They were used to firefox + thunderbird + libreoffice before, so it wasn’t that of a big jump, in terms of daily software.

                And I got away from any modern days scam mail software, as they tend to only work on windows. (and require things like hidden file extensions and auto-executing JS files on click..)

              2. 1

                Absolutely. Or Linux, but where there is less work required to get it running smoothly.

                I’ve been perfectly productive on Linux on a Thinkpad many times, with the tweaks required to get them running smoothly being fewer and easier over the years. My last one was a t450s with KDE Neon and the only tweak I needed was to make the fingerprint scanner work. I would have lived without it.

                Windows is fine if you don’t mind the amount of UI churn, the flow-breaking updates, the adverts(!) and the malware threat. I don’t mean this snidely - it really is fine.

              3. 2

                For my work I kinda need as much speed as I can get as it increases my productivity near-linearly for many jobs (like video encoding tests). So I’m kinda stuck on the (Apple) high end and who knows what Apple ships next and for how much. It felt like a liability. I feel I’m ensured of a fast machine forever now.

                1. 1

                  I’m curious about the world of external GPUs. I don’t have a use for them myself, but they seem to be a thing now. Does your video encoding get a lot faster with a ‘proper’ desktop GPU with big fans?

                2. 1

                  You may very well be buying a ultrabook if you’re already going for a specific vendor and a stable OS.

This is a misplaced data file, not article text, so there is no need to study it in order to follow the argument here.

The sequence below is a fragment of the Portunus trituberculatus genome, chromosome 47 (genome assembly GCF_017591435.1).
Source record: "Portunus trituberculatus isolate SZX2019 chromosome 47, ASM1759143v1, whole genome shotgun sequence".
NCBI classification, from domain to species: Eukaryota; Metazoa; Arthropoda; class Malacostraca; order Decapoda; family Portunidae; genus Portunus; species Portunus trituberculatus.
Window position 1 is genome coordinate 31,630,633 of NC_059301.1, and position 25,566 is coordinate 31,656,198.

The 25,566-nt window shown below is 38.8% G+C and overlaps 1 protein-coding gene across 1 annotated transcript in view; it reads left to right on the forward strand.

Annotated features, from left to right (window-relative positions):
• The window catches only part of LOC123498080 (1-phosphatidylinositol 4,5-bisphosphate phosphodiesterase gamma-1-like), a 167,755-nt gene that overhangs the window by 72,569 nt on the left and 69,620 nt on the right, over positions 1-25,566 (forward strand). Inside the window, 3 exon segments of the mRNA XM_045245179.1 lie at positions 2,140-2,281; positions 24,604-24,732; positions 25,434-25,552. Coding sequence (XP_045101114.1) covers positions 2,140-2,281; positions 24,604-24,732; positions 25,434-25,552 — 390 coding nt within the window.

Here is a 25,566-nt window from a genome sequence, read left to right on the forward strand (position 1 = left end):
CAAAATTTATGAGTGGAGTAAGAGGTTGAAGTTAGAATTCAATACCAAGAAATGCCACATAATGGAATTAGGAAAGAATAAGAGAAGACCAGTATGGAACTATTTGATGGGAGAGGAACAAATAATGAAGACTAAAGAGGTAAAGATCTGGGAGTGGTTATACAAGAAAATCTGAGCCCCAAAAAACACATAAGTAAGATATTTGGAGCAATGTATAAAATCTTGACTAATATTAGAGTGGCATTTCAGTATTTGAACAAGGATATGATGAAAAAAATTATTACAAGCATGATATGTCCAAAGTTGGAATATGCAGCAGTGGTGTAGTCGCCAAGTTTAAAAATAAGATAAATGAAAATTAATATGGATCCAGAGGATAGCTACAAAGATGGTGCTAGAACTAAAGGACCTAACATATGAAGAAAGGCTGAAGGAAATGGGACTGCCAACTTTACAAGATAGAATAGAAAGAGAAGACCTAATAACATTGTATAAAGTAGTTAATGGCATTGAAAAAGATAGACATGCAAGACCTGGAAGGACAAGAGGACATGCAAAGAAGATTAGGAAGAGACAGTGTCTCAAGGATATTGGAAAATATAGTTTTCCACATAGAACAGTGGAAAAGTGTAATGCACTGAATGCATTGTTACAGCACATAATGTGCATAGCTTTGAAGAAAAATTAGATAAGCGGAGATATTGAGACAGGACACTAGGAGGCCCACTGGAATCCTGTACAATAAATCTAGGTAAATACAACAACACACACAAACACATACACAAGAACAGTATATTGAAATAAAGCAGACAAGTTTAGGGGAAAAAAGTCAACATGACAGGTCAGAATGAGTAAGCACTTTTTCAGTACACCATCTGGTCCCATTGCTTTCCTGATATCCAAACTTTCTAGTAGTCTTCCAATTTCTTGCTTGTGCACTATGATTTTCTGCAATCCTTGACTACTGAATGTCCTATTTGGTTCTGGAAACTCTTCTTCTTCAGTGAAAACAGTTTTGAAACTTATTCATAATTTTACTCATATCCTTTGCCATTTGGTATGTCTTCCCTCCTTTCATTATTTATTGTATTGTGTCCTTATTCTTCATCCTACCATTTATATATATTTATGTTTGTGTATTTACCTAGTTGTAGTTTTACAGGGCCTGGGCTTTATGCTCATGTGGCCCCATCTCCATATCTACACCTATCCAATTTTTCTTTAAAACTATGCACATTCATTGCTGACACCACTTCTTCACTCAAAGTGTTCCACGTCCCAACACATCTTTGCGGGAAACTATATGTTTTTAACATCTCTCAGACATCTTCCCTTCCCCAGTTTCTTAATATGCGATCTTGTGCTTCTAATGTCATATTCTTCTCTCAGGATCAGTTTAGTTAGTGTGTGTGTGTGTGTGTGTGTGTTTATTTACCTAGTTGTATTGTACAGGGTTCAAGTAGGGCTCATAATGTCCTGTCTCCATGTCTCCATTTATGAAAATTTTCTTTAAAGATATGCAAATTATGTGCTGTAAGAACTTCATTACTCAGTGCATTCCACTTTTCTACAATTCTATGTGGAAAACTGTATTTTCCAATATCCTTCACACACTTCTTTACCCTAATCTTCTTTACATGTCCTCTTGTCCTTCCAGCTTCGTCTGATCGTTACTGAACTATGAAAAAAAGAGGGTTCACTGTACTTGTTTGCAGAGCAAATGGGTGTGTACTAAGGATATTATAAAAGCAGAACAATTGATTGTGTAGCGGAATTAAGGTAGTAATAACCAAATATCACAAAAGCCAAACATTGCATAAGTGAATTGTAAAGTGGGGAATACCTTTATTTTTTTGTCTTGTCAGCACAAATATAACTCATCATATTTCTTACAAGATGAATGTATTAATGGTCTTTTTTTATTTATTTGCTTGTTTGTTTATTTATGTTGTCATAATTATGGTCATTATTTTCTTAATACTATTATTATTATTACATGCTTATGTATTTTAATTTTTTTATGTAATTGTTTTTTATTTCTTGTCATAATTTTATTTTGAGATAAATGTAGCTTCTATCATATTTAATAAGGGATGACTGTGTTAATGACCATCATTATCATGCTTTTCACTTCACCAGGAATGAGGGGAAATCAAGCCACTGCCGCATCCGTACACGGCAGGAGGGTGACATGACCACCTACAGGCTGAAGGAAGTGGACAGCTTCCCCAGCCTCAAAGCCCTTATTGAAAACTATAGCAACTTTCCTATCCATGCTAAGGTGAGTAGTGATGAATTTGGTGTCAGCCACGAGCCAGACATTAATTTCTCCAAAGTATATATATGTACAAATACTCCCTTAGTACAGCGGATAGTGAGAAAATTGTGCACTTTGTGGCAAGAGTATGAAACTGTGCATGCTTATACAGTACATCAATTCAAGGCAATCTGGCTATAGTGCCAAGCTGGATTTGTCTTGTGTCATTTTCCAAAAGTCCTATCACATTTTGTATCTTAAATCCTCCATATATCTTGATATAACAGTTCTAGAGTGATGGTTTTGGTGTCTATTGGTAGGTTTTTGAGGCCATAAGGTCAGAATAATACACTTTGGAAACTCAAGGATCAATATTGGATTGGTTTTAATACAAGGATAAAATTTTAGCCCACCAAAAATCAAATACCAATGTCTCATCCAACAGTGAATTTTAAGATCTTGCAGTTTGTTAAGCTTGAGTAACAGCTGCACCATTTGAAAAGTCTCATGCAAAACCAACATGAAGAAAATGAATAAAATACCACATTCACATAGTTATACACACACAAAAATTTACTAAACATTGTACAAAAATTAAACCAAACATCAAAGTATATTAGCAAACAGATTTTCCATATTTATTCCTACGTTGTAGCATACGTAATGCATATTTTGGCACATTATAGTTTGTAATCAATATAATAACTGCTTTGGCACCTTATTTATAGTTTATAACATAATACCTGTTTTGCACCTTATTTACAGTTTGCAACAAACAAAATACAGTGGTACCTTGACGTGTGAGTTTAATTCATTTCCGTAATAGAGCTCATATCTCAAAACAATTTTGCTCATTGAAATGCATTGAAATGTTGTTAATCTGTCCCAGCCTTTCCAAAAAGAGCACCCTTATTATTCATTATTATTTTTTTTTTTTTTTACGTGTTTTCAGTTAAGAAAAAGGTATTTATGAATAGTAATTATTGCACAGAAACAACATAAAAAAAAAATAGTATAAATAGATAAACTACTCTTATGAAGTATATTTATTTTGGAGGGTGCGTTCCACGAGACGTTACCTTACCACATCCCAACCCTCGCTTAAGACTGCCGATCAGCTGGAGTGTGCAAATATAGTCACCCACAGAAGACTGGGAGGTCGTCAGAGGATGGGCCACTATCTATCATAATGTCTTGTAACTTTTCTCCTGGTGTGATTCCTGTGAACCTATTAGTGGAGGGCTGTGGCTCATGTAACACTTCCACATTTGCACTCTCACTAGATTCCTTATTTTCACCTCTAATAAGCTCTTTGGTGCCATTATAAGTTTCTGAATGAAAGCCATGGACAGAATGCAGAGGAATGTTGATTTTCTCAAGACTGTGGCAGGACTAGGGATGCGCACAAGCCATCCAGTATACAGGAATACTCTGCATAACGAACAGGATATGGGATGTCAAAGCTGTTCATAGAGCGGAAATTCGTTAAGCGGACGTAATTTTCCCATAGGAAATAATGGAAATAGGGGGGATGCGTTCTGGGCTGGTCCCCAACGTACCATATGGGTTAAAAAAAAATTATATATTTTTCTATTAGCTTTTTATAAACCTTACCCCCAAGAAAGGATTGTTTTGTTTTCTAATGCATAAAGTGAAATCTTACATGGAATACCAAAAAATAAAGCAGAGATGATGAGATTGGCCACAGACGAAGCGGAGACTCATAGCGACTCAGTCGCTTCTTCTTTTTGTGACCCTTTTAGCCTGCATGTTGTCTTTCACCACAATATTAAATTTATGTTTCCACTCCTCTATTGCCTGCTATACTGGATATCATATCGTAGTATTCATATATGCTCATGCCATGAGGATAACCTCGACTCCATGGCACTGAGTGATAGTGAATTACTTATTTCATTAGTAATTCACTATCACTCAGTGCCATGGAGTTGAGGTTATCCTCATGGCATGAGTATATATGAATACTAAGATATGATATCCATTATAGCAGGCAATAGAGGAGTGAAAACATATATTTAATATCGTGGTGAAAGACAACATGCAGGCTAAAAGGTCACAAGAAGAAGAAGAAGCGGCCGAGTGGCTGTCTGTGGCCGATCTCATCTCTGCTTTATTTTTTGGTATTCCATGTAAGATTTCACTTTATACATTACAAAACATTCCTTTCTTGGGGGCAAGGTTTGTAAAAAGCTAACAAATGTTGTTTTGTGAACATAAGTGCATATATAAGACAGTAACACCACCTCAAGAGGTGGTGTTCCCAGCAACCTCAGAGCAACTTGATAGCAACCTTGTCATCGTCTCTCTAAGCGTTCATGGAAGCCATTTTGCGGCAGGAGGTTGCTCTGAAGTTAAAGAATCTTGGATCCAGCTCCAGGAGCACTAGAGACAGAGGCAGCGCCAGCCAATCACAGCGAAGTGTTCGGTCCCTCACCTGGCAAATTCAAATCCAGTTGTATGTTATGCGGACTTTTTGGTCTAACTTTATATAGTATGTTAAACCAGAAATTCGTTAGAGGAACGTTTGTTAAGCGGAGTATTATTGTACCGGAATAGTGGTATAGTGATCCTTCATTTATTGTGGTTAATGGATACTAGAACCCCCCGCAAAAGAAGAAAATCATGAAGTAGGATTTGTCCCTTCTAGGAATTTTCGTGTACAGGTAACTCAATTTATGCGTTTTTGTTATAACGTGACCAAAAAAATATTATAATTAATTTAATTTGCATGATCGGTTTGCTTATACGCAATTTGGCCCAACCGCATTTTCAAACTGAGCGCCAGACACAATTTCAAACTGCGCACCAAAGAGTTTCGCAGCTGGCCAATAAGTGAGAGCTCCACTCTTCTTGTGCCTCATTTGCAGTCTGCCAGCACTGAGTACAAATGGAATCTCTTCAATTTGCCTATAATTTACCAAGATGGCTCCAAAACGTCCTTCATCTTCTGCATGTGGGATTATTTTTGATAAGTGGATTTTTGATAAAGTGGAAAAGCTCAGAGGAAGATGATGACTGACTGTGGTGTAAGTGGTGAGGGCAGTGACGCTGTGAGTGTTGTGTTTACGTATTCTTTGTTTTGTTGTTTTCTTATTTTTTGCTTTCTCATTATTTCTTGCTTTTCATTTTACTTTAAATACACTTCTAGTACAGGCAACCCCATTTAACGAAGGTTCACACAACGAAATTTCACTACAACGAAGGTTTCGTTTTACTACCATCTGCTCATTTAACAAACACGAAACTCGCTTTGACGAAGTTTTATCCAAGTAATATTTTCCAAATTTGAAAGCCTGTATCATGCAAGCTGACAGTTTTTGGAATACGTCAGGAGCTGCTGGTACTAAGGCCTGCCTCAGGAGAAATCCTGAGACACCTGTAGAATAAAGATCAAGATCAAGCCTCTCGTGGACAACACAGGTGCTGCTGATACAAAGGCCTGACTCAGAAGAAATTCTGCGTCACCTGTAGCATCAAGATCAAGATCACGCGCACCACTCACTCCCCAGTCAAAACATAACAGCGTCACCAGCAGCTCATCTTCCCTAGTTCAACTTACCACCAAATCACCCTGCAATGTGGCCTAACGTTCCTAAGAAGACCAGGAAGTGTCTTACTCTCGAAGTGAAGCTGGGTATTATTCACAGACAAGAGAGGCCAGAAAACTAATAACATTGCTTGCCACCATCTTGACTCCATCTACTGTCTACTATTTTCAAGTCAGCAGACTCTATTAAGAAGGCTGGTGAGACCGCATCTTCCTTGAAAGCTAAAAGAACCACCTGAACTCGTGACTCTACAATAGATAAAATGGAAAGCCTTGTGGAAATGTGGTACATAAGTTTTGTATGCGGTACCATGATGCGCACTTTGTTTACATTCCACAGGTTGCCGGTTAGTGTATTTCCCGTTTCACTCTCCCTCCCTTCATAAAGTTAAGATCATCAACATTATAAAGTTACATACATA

1. 1

                  Another day, another “Mac to Ubuntu” post.

                  Also, regarding:

                  There are other ways but if I want to type an é, out of the box, I have to type: U 00e9, and then, that doesn’t not work in my code editor. […]

                  The author can try using the Compose key.

                  Edit: My bad, that’s already been linked to in the paragraph. In any case, for those who aren’t aware…

                  1. 1

                    Yeah sorry, seen a few more. This one was a long time coming though. Started on it many months ago :o And thank you for sharing about Compose! I will look into that more.

                    1. 2

                      The compose key is really neat - you can even make a ~/.XCompose file and add your own shortcuts.

                      I’ve got one for 👍 (because I can’t be bothered to choose emoji with the mouse or from a list) and ✓, ☐, ☑, and for fun 🤸.

                      Info on how in https://askubuntu.com/questions/47496/how-can-i-add-a-custom-compose-key-sequence

                      1. 1

                        No worries! I hope I didn’t come off as rude – your article was well laid out, I must say.

                    1. 5

                      I invested in a screen with high DPI, but it’s not ‘Retina’, and the fonts don’t render like they do on macOS. It seems like a small thing, but 4 weeks in, I never would have thought I still sometimes feel as though my eyes are dry and almost literally hurting :thinking: Did Steve Jobs spoil/ruin me for life?

                      It seems like a small thing, but on Linux (and heck, even Windows) non-latin character sets are pixelated and hard to read. Even for latin character sets, Linux looks significantly worse. :/